Why Construction Site Safety Is So Important

Why construction site safety is so important to avoid lost time and possibly heavy financial penalties and legal action from the HSE; the importance of safety training.

Rigorous adherence to safe practices and full safety training is vital

It’s a fact that construction sites can be potentially dangerous places to work; various hazards are an every day occurrence from activities such as working at height, site traffic movement, and working with powerful construction tools.

Without full site safety procedures in place, the cost in both money and time can be huge.

If safety standards are found to be inadequate the HSE (Health and Safety Executive) can order a suspension of activities on a site while it investigates, so losing productive days. Also, large fines can be handed out and legal action taken against construction firms if poor safety has resulted in accidents.

A serious commitment to site safety is vital to ensure a safe working environment to at least minimise and preferably avoid incidents and accidents on site.

The safety risk

According to the section on the HSE website covering construction sector safety statistics, over 60,000 workers sustain a non-fatal injury each year while 30 fatal injuries were recorded in 2016/17.

Working at height was the cause of nearly half of the fatalities while general ‘slips and trips’ were the main cause of non-fatal injuries.

It’s clear there are still plenty of incidents and accidents despite the increase in safety legislation and advances in safety equipment.

How to improve safety?

Two factors can improve safety and reduce the chances of accidents:

Full safety training – especially for site supervisors such as construction managers.

Use safety equipment – such as ensuring anyone working from height uses a full safety harness.

The importance of safety training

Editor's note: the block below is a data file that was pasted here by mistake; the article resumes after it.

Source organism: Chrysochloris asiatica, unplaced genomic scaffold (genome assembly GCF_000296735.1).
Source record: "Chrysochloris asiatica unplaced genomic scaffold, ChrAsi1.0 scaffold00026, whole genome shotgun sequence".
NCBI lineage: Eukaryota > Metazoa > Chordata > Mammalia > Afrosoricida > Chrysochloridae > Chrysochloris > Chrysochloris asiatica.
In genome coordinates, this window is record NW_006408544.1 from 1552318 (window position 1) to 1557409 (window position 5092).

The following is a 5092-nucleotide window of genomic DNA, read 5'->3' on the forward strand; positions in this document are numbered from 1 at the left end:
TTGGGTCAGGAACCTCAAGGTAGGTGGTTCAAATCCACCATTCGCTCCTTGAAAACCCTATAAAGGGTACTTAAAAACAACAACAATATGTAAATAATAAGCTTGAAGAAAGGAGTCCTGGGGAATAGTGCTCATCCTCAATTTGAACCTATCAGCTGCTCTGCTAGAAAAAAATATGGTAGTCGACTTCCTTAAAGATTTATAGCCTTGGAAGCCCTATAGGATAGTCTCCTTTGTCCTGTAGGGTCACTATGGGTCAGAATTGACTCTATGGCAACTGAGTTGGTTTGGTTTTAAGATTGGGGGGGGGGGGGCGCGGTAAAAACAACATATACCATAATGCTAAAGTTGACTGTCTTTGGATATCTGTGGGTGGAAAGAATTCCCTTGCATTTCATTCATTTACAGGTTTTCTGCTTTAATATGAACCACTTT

Ignorance of the required safety procedures is no excuse when it comes to a construction site being judged for its safety by the HSE, especially if investigating an incident. Indeed, without the required safety practices in place a construction company is breaking the law.

What training should be taken?

A key element of effective safety training is in Site Management Safety Training (SMSTS).

Designed for personnel in construction site supervisory roles such as construction managers, a SMSTS training course run by a professional safety training company will equip those taking it with the following:

Knowledge of latest legislation concerning the construction industry such as the Health and Safety at Work Act and other specifics such as Working at Height Regulations

Awareness of safety procedures to adopt in various potentially hazardous activities such as working on scaffolding, in confined spaces, on excavations and when using electricity.

The importance of risk assessments and how to undertake them

The course runs for five full days and full attendance is mandatory, attendees are assessed by the course leader throughout as they undertake various exercises and case studies, and there is a multiple choice exam at the end.

The attendee is awarded a certificate if successfully passing the course, and this remains valid for five years when a refresher course should be taken to reflect changes in legislation and safety practices.

Indeed, it’s strongly advised that a refresher is taken every three years such is the rate of change in safety legislation and practices.

Better safety practices benefit businesses in other ways

High standards of site safety implemented by fully trained site managers and other personnel will not only help minimise lost time through work related injuries and thus potentially reduced revenue, but can help productivity.

Site workers who feel they’re being supported and looked after in an environment where safety is taken seriously and implemented properly will inevitably feel happier in their work; morale generally is high and productivity levels are likely to be good.

This can help a construction company manage their bottom line by completing projects on time, and also attract people with the right skills keen to work with a company adhering to professional safety standards.

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